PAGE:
I can’t tell you the number of times when I’ve been out and about and seen an amazing shoe that I took a picture of to text to my mom or one of my girl friends. In the end, these pictures would either end up saved on my phone or eventually deleted. But now I am able to save all photos to one place, Snapette, where other fashion fans will be able to enjoy my finds and I am able to see theirs too.
Last Friday, I sat down with Sarah Paiji, a co-founder of Snapette, and she told me the story of how this cool new fashion app came to be.
Sarah Paiji, originally from a suburb of LA, found herself on the East Coast for the past 8 years, including time in school at Harvard and working for Goldman Sachs, McKinsey & Co and Berkshire Partners. Most recently before Snapette, Paiji was studying at Harvard Business School. It was through an HBS alumni event where she met Jinhee Kim, an HBS alum more than two decades her senior, and more importantly, a woman with a very big idea.
According to Paiji, the two had a short meeting over coffee, after meeting at a Harvard alumni event. Soon after, Kim invited Paiji to spend her January 2011 term with the Kim family in London… to launch a company. Snapette.
With “no dominant social app yet” in fashion, and mobile being a space with such great growth potential, Paiji decided this was a chance too good to pass up.
After the two recruited a technical person to join their team (and for a month in London), the real work began.
Luckily, a tweet Paiji made about their new app was found by Dave McClure of 500 Startups, a startup incubator located in Mountain View, and soon McClure was inviting the Snapette team to relocate to California and work from the 500 Startups office space.
Just yesterday, 500 Startups hosted its second ever Demo Days, a place for its entrepreneurs to present their ideas to investors and press. The Snapette team presented, along with more than 20 other startups, as the culmination of their 3 month period in the 500 Startups accelerated program.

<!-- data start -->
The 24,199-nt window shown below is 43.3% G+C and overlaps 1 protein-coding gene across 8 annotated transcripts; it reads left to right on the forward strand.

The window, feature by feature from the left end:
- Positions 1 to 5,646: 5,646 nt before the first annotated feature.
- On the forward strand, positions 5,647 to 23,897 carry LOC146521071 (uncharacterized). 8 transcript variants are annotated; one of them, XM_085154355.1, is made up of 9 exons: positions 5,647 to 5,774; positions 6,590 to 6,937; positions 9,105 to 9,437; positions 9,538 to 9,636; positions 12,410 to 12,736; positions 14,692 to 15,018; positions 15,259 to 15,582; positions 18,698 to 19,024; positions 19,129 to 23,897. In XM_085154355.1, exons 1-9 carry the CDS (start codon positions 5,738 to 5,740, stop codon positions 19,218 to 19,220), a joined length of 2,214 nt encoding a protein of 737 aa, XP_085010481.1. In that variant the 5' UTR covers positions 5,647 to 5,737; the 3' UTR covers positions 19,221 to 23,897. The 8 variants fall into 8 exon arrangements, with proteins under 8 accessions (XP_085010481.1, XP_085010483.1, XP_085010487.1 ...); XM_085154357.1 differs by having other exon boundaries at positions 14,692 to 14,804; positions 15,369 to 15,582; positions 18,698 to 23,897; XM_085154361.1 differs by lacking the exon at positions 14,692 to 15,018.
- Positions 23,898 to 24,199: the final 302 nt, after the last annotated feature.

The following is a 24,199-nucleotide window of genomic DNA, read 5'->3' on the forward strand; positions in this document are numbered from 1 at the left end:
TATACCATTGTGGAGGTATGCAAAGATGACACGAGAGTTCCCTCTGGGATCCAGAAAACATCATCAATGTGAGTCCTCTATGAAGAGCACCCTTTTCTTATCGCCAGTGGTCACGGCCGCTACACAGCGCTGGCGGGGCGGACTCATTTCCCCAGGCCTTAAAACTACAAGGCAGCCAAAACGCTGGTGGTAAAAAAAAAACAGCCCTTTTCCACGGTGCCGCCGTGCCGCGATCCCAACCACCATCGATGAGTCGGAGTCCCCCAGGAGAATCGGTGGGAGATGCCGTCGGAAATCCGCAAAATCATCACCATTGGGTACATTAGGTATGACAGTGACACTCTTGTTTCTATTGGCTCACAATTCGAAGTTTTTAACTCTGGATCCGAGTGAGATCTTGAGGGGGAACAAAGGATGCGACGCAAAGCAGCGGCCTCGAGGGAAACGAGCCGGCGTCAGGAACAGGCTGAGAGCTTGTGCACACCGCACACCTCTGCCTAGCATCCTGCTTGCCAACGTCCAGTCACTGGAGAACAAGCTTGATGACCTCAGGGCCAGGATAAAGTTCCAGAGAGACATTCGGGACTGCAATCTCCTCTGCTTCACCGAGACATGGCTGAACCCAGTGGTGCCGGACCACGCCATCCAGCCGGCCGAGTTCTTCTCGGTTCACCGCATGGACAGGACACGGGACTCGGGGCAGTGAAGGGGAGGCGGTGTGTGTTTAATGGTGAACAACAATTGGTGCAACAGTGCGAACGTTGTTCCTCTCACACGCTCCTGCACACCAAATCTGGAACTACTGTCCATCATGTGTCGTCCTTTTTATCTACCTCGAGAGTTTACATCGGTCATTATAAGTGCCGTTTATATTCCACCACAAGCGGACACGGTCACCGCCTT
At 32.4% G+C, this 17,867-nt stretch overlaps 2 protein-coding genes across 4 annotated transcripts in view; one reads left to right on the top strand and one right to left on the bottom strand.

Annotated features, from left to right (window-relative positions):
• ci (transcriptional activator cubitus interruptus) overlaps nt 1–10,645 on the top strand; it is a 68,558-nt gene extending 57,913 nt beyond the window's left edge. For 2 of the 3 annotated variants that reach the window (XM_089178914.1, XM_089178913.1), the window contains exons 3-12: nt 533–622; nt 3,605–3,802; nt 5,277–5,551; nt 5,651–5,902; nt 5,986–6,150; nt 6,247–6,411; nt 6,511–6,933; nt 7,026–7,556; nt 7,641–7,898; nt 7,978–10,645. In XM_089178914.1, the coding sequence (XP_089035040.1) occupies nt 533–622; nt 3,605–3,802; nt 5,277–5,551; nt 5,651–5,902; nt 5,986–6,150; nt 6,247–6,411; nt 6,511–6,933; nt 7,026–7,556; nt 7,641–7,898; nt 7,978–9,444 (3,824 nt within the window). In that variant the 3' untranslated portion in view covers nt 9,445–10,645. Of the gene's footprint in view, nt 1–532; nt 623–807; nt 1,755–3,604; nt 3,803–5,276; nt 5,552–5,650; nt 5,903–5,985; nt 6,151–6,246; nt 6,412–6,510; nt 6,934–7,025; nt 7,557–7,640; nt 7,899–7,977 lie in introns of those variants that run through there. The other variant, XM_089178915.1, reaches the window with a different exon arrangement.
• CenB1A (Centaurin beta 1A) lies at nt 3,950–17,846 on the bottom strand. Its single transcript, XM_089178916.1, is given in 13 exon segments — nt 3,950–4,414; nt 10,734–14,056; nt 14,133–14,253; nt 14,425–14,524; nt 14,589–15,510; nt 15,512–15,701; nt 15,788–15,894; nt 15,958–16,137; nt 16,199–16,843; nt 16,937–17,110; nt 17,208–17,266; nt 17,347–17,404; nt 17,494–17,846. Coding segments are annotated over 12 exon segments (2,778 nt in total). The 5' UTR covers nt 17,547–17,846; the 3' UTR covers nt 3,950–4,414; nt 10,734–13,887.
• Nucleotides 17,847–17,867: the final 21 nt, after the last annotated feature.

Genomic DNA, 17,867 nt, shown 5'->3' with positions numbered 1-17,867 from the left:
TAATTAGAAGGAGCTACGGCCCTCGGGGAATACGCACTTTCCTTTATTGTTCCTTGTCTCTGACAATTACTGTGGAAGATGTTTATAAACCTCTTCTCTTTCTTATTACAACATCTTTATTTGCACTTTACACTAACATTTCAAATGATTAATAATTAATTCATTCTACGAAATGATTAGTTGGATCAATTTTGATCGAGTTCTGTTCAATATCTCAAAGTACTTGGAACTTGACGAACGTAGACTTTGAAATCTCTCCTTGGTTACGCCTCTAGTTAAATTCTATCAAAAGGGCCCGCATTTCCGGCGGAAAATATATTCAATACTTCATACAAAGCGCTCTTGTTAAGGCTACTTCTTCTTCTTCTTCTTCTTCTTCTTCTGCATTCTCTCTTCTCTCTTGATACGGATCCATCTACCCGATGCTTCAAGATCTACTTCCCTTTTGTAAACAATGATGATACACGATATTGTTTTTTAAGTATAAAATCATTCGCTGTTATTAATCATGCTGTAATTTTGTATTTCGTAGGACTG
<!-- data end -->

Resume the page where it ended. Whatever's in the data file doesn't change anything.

Think about it, within 8 months, Snapette went from an idea, to a company, and to a company that publications like Forbes and VentureBeat are now covering. That is pretty inspiring.
Paiji describes the app as this: like Milo for fashion.
Snapette lets users upload an unlimited amount of content to the app (available on iPhone, iPad, and iPod Touch) and browse other users’ finds as well. For now, users can see shoes and bags that others have uploaded from around the world, and content uploaded by nearby stores. Users are able to search by brand, store, description, or “New”, “Near”, and “Hot” ratings of products.
And of course, there is further social integration with sites like Facebook.
Why stop with shoes and bags? Well for now, the Snapette team decided to just start with those products because “women are passionate about them”, according to Paiji.
Within 6 months, Paiji hopes to see the team add more features to Snapette and figure out whether to decide to focus more on fashion or the social experience.
*Note: A big thank you to Hong Quan of 500 Startups for the introduction.